That is the reason we have never seen an optimal roster in the many years of the Milly Maker on DraftKings, with each contest having 200,000-400,000 entries per run. That is also the reason why correlation is an optimal practice, in that a bet on a game environment simultaneously increases the chances of points being scored as well as getting multiple pieces “correct” at the same time. So, back to Rashid Shaheed and Tyler Allgeier, the correlated pairing reduces the variables while also increasing the combined upside from two positions. If don’t correctly (there are many instances that correlation does not directly improve the chances of one or more pieces hitting at the same time), correlation is a great practice to fold into your daily fantasy repertoire. And finally, since the bulk of the field is privy to this information and practice already, the act of utilizing secondary correlations, like was found on RyanR1’s roster, is something to begin implementing before the field fully grasps the upside potential.

Team Over-stack Without Correlation

Four players from the same team without a correlated bring-back? That seems strange to most players, right? The practice of over-stacking is simply an attempt to capture most of the scoring from a single team in a good environment for points to be scored. Leveraging our discussion on optimal rosters above, the fact of the matter is we don’t need optimal in order to win at this game, we need to beat the others playing it. Thusly, capturing bulk points through being over exposed to a top offense on a slate can be a +EV endeavor. And that’s before we even consider variant acts like overtime and game environments playing out differently than expected.

Looking Ahead

Josh Allen + Stefon Diggs + Gabe Davis (Team Over-stack Without Correlation)

This stack will look familiar to my One Week Season fam after I covered Jalen Hurts and his pass-catchers last week. Basically, Justin Fields is currently capable of keeping games close all by himself due to the state of the Chicago Bears, who have no singular pass-catcher outside of tight end Cole Kmet that plays more than 60-65% of the offensive snaps. But the ability of Fields to do so much on his own means that games against the Bears have played closer than public perception of late, meaning we can capture bulk upside from teams against them without having to worry about correlation on the other side – particularly due to how weak the Chicago defense is. Furthermore, we’ve seen secondary pieces from the Bills excel recently due to the opponents Buffalo has played, with the Dolphins, Jets, and Patriots all capable of generating pressure up front. The Bears are not in the same stratosphere as far as defensive push up front goes, meaning Josh Allen should have more time for the higher per-touch upside pieces to develop their routes, leaving this stack as one of the higher upside stacks available on the Week 16 main slate.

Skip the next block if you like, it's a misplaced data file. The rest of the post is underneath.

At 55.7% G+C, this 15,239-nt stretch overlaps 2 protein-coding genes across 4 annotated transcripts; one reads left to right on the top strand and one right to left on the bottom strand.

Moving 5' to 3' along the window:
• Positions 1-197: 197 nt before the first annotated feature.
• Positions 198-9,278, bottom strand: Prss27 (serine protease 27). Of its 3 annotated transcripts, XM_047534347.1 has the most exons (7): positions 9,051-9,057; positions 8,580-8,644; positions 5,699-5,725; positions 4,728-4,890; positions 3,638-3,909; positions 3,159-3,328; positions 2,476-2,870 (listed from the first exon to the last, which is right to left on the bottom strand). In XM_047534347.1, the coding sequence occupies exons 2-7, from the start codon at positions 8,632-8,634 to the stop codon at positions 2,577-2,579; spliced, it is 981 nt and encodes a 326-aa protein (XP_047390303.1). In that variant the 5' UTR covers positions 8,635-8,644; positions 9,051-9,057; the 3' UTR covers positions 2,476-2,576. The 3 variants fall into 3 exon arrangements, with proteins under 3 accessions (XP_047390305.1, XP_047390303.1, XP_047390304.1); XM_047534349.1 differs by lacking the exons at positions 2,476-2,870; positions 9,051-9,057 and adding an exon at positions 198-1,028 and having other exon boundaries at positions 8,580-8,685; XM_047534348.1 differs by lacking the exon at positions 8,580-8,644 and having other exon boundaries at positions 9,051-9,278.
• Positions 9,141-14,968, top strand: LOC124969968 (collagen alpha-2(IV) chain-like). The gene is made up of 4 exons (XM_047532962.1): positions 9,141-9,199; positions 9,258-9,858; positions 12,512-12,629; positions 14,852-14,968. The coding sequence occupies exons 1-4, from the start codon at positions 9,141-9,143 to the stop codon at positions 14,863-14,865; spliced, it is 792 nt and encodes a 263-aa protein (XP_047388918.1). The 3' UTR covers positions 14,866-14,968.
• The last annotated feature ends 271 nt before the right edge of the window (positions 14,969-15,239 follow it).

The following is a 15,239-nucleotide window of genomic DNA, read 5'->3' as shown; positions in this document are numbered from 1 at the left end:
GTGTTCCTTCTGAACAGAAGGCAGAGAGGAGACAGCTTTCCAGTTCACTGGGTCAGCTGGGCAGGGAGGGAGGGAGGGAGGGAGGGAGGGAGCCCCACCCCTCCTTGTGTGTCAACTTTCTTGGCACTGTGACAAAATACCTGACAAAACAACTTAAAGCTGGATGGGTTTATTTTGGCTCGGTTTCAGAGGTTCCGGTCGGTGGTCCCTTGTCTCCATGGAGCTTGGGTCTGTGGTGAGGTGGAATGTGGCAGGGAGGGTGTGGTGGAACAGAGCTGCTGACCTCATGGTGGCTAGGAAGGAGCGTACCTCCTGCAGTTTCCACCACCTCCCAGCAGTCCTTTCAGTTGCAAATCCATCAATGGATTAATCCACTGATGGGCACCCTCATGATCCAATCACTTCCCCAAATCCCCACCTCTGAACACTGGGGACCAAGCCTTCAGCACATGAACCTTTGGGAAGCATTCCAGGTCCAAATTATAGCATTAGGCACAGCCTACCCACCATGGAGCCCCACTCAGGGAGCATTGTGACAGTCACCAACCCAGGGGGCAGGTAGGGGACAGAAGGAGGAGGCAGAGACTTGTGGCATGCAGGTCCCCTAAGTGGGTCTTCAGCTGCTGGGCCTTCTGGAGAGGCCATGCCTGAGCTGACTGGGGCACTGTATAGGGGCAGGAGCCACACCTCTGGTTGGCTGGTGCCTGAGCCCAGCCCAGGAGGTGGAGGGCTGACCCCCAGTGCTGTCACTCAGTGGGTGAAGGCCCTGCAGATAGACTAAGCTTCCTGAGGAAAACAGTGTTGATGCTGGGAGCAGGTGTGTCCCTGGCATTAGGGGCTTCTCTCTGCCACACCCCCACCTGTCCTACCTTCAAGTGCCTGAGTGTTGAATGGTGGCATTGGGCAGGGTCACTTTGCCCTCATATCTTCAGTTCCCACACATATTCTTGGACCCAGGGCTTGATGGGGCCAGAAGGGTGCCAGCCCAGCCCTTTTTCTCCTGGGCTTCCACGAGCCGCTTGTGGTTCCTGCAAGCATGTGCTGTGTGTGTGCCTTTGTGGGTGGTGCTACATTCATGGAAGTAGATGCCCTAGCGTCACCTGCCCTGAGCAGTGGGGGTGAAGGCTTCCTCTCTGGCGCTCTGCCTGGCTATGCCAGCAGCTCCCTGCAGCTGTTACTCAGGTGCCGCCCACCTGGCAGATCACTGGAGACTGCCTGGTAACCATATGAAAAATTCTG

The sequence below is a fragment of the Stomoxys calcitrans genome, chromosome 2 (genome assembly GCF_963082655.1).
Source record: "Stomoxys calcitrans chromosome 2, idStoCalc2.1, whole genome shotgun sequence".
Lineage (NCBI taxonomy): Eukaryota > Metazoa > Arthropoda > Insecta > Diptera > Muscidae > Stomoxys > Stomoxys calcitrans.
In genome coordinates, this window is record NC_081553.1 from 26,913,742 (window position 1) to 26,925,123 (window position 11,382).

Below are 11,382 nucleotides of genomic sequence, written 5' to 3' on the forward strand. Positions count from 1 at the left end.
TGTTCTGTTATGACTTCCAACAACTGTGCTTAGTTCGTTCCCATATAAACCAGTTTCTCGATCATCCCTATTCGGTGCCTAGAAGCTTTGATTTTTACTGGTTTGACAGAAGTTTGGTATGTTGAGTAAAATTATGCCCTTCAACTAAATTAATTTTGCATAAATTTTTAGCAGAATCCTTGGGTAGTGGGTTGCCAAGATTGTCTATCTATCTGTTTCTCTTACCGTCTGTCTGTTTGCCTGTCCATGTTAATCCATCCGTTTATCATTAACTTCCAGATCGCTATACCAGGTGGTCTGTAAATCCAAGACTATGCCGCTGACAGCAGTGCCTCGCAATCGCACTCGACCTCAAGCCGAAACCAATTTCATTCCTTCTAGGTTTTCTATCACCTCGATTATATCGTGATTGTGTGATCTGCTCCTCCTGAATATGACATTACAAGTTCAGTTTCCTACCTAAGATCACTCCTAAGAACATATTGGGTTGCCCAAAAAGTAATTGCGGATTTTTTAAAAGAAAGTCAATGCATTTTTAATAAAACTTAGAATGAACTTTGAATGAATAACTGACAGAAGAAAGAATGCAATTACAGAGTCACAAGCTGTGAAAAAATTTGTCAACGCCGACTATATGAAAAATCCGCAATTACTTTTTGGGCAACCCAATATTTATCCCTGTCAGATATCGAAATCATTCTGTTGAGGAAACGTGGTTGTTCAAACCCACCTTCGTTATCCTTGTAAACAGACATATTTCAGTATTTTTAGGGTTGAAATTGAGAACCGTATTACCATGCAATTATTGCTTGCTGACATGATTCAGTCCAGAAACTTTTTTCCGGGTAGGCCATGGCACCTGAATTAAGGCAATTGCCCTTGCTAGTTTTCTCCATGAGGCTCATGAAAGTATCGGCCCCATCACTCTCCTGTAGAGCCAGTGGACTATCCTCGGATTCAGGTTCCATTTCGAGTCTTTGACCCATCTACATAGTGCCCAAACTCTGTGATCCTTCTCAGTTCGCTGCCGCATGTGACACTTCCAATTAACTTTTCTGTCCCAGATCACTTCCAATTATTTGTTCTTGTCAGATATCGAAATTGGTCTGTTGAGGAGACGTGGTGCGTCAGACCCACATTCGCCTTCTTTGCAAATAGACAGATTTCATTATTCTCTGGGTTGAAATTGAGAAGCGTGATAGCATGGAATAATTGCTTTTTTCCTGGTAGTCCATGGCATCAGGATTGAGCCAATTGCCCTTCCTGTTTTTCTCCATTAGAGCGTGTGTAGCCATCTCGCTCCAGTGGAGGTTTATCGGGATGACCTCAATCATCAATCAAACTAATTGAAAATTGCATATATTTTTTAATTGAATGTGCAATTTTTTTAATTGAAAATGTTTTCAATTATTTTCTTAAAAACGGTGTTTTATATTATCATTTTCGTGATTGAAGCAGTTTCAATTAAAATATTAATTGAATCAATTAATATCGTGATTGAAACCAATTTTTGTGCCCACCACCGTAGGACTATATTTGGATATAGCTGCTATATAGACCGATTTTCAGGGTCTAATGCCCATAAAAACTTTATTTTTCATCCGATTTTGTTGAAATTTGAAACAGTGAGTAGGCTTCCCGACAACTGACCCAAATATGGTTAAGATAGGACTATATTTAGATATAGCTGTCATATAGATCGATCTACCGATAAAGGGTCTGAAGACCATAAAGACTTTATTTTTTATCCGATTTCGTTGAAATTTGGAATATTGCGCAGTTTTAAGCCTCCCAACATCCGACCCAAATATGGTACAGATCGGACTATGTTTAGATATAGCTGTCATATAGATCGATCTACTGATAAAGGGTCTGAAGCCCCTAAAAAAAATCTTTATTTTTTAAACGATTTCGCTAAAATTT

J.K. Dobbins + Drake London (Secondary Correlation)

Dobbins returned from injured reserve in Week 14 to lead the Ravens in rush attempts and production, surging for more than 120 yards on the ground in each contest. He now gets an Atlanta defense allowing the fifth most rush yards per game this season and is now three full weeks removed from injured reserve. Drake London holds the eighth highest targets per route run rate (30.1%) and 10th highest team target market share (28.1%) on the season and just saw 42.3% of the team’s targets in Desmond Ridder‘s first start of his career. Furthermore, the path of least resistance against the Ravens is through the air as the team ranks third in yards allowed per carry but 16th in yards allowed per pass. Both players are cheap and provide similar upside to what we saw last week with Rashid Shaheed and Tyler Allgeier.

Ja’Marr Chase + Jakobi Meyers (Secondary Correlation)

The Bengals played Week 15 down to corners and lost Cam Taylor-Britt during the game, meaning they might be forced to play down three starters in the secondary against the Patriots. Jakobi Meyers returned from a missed game to see only 62% of the offensive snaps for New England but will be another week removed from his concussion. Finally, the Patriots have been largely incapable of slowing down elite wide receivers this season after the exodus of top-tier talent from their secondary this past offseason. These two combine to provide multiple paths to elite upside in a game environment unlikely to get a lot of attention this week.

Seahawks, Chiefs, Eagles, and Cowboys (Top Game Environment Exposure)

There are currently only two games with game totals over 47.0 points on the Week 16 main slate – Seattle @ Kansas City and Philadelphia @ Dallas. And while the latter holds a small 1.5-point spread, the former has the Chiefs currently instilled as 9.5-point favorites. That said, I leave you with some questions to end this piece this week. Might either of those games play out differently than public perception? What are some ways to gain exposure to each game in ways the field is unlikely to utilize? Can you see any avenues to leverage from either of those situations?